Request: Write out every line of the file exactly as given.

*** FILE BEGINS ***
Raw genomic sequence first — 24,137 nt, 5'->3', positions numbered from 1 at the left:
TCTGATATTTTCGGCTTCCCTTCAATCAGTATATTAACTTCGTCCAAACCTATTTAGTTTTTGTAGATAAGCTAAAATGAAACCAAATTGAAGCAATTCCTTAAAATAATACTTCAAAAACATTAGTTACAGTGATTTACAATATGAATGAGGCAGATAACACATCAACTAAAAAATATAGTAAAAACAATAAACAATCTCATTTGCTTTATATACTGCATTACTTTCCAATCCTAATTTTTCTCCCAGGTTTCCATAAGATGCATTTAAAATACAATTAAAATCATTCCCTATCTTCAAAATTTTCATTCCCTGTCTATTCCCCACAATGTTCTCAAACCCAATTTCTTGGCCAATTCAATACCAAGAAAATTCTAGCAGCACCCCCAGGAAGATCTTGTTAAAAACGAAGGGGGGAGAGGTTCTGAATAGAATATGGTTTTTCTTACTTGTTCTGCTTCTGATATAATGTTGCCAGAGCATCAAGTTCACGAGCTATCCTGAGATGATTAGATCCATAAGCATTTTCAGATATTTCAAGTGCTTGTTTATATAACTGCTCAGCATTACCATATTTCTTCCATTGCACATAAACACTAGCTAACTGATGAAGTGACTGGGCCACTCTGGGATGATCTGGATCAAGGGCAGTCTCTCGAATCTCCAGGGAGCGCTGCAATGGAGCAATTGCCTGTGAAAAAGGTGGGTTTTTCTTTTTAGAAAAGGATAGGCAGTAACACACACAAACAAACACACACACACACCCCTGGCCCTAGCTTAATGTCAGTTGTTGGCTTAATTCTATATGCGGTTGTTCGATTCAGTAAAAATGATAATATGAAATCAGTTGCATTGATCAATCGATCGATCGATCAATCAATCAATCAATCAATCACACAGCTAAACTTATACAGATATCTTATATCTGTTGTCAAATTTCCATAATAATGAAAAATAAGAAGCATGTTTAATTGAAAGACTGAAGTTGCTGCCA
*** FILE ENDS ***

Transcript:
Raw genomic sequence first — 24,137 nt, 5'->3', positions numbered from 1 at the left:
TCTGATATTTTCGGCTTCCCTTCAATCAGTATATTAACTTCGTCCAAACCTATTTAGTTTTTGTAGATAAGCTAAAATGAAACCAAATTGAAGCAATTCCTTAAAATAATACTTCAAAAACATTAGTTACAGTGATTTACAATATGAATGAGGCAGATAACACATCAACTAAAAAATATAGTAAAAACAATAAACAATCTCATTTGCTTTATATACTGCATTACTTTCCAATCCTAATTTTTCTCCCAGGTTTCCATAAGATGCATTTAAAATACAATTAAAATCATTCCCTATCTTCAAAATTTTCATTCCCTGTCTATTCCCCACAATGTTCTCAAACCCAATTTCTTGGCCAATTCAATACCAAGAAAATTCTAGCAGCACCCCCAGGAAGATCTTGTTAAAAACGAAGGGGGGAGAGGTTCTGAATAGAATATGGTTTTTCTTACTTGTTCTGCTTCTGATATAATGTTGCCAGAGCATCAAGTTCACGAGCTATCCTGAGATGATTAGATCCATAAGCATTTTCAGATATTTCAAGTGCTTGTTTATATAACTGCTCAGCATTACCATATTTCTTCCATTGCACATAAACACTAGCTAACTGATGAAGTGACTGGGCCACTCTGGGATGATCTGGATCAAGGGCAGTCTCTCGAATCTCCAGGGAGCGCTGCAATGGAGCAATTGCCTGTGAAAAAGGTGGGTTTTTCTTTTTAGAAAAGGATAGGCAGTAACACACACAAACAAACACACACACACACCCCTGGCCCTAGCTTAATGTCAGTTGTTGGCTTAATTCTATATGCGGTTGTTCGATTCAGTAAAAATGATAATATGAAATCAGTTGCATTGATCAATCGATCGATCGATCAATCAATCAATCAATCAATCACACAGCTAAACTTATACAGATATCTTATATCTGTTGTCAAATTTCCATAATAATGAAAAATAAGAAGCATGTTTAATTGAAAGACTGAAGTTGCTGCCA